Economic impact of AIDS
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HIV and AIDS affects economic growth by reducing the availability of human capital. Without proper nutrition, health care and medicine that is available in developed countries, large numbers of people are falling victim to AIDS.
They will not only be unable to work, but will also require significant medical care. The forecast is that this will probably cause a collapse of economies and societies in countries with a significant AIDS population. In some heavily infected areas, the epidemic has left behind many orphans cared for by elderly grandparents.
The increased mortality in this region will result in a smaller skilled population and labor force. This smaller labor force will be predominantly young people, with reduced knowledge and work experience leading to reduced productivity. An increase in workers’ time off to look after sick family members or for sick leave will also lower productivity. Increased mortality will also weaken the mechanisms that generate human capital and investment in people, through loss of income and the death of parents.
By killing off mainly young adults, AIDS seriously weakens the taxable population, reducing the resources available for public expenditures such as education and health services not related to AIDS resulting in increasing pressure for the state's finances and slower growth of the economy. This results in a slower growth of the tax base, an effect that will be reinforced if there are growing expenditures on treating the sick, training (to replace sick workers), sick pay and caring for AIDS orphans. This is especially true if the sharp increase in adult mortality shifts the responsibility and blame from the family to the government in caring for these orphans.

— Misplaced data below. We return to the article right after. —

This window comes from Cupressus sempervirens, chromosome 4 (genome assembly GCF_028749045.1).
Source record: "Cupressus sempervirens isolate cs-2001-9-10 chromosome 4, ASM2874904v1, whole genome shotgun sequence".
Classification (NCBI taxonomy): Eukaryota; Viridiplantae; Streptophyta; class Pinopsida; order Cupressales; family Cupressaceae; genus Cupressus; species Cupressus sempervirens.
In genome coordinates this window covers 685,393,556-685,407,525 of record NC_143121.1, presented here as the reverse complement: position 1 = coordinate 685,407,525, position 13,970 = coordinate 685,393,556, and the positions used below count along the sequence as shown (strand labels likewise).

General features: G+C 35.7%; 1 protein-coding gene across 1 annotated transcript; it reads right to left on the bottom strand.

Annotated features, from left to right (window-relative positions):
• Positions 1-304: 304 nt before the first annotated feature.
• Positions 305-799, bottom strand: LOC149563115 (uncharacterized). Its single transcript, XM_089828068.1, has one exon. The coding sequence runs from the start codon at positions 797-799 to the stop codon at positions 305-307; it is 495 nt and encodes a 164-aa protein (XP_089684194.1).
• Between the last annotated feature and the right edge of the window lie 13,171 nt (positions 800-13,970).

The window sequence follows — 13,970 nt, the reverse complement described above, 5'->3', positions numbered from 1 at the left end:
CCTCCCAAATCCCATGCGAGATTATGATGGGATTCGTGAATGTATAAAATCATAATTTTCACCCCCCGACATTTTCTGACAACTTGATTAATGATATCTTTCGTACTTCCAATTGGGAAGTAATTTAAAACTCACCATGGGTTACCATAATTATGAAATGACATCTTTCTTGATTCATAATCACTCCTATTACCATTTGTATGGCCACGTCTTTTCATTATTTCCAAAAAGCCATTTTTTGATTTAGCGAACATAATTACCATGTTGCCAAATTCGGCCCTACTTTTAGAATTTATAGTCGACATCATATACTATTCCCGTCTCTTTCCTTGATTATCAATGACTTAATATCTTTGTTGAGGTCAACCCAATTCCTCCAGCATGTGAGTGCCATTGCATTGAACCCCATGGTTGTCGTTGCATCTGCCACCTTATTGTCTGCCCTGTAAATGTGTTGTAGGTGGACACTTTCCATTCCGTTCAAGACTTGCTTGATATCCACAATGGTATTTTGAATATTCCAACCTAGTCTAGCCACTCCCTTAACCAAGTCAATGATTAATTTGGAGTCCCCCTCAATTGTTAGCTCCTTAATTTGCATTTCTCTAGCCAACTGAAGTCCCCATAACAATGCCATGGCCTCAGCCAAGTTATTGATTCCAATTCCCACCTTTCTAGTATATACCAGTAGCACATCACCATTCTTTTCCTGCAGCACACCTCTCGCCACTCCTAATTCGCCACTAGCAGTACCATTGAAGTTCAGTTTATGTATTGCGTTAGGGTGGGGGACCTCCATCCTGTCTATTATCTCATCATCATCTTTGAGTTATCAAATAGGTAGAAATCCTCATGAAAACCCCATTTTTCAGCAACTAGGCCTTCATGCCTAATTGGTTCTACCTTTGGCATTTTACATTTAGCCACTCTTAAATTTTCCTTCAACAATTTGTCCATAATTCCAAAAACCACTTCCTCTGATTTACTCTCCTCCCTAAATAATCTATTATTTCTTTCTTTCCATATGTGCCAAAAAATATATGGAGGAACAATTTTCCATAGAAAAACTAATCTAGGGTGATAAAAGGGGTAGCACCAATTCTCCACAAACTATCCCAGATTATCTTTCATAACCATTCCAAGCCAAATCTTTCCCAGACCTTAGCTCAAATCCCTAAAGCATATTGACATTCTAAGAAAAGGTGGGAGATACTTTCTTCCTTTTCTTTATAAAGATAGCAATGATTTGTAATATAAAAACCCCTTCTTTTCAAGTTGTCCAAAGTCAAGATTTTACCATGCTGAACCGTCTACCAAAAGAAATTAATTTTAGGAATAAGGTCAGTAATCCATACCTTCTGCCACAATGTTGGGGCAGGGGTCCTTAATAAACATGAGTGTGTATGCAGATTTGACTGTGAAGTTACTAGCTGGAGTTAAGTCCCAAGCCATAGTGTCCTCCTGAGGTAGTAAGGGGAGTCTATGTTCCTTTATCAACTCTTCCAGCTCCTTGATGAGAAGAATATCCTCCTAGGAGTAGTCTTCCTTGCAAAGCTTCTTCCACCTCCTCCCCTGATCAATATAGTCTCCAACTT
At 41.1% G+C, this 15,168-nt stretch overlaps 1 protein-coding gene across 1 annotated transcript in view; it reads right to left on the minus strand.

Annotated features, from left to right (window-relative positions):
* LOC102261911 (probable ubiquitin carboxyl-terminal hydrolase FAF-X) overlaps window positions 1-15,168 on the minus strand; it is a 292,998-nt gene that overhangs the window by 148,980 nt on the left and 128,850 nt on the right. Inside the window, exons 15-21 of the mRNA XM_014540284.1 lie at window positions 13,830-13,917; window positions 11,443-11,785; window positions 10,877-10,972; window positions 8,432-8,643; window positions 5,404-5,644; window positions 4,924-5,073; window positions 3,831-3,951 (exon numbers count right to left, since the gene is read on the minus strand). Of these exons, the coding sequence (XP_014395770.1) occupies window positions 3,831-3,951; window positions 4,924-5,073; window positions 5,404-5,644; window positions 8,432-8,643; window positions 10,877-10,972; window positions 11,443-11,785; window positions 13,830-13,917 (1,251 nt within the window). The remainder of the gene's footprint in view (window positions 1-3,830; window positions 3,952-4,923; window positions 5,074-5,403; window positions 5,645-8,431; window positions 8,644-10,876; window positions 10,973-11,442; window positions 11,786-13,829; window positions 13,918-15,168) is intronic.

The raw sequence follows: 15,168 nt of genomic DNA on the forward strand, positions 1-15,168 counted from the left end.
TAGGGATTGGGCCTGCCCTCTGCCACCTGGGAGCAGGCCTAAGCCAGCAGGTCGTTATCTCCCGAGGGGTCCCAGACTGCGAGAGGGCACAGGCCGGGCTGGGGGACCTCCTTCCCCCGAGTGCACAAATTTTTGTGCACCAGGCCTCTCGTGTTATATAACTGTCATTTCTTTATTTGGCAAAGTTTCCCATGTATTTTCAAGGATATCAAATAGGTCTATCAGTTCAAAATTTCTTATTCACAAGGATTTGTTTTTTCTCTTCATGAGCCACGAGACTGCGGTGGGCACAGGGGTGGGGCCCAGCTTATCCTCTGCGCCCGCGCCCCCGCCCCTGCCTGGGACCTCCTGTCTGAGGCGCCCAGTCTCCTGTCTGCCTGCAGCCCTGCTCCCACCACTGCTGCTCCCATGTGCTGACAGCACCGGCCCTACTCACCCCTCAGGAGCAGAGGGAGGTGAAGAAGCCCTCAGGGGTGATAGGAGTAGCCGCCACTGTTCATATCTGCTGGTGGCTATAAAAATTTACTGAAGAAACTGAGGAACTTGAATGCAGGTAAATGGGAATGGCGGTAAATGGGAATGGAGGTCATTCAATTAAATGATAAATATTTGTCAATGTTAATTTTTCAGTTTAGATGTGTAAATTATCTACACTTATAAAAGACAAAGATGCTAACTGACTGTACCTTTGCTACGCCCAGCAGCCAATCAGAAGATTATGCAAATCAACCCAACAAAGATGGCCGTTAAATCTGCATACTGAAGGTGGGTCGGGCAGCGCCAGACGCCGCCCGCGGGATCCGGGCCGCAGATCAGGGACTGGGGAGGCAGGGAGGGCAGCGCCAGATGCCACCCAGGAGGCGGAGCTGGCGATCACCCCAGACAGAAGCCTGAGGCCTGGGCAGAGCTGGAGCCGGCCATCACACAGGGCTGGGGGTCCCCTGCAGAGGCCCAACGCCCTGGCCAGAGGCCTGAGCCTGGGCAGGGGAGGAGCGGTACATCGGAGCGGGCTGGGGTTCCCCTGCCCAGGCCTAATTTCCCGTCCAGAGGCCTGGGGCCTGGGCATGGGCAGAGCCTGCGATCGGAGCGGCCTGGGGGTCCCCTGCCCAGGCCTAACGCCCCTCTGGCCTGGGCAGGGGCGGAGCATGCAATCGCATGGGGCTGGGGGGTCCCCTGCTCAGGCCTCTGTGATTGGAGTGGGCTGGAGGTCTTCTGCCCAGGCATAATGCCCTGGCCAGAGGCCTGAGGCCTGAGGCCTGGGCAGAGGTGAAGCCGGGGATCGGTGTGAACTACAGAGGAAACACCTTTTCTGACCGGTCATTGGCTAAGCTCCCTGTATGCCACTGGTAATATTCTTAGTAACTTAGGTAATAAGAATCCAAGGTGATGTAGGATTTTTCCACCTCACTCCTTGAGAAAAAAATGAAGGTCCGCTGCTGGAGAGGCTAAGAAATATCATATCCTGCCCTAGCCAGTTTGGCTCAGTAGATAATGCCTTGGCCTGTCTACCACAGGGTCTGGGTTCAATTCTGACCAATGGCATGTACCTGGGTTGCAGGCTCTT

On the level of the household, AIDS results in both the loss of income and increased spending on healthcare by the household. The income effects of this lead to spending reduction as well as a substitution effect away from education and towards healthcare and funeral spending. A study in Côte d'Ivoire showed that households with an HIV/AIDS patient spent twice as much on medical expenses as other households.
With economic stimulus from the government, however, HIV/AIDS can be fought through the economy. With some money, HIV/AIDS patients will have to worry less about getting enough food and shelter and more about fighting their disease. However, if economic conditions aren't good, a person with HIV/AIDS may decide to become a sex trade worker to earn more money. As a result, more people become infected with HIV/AIDS.
UNAIDS, WHO and the United Nations Development Programme have documented a correlation between the decreasing life expectancies and the lowering of gross national product in many African countries with prevalence rates of 10% or more. Indeed, since 1992 predictions that AIDS would slow economic growth in these countries have been published. The degree of impact depended on assumptions about the extent to which illness would be funded by savings and who would be infected.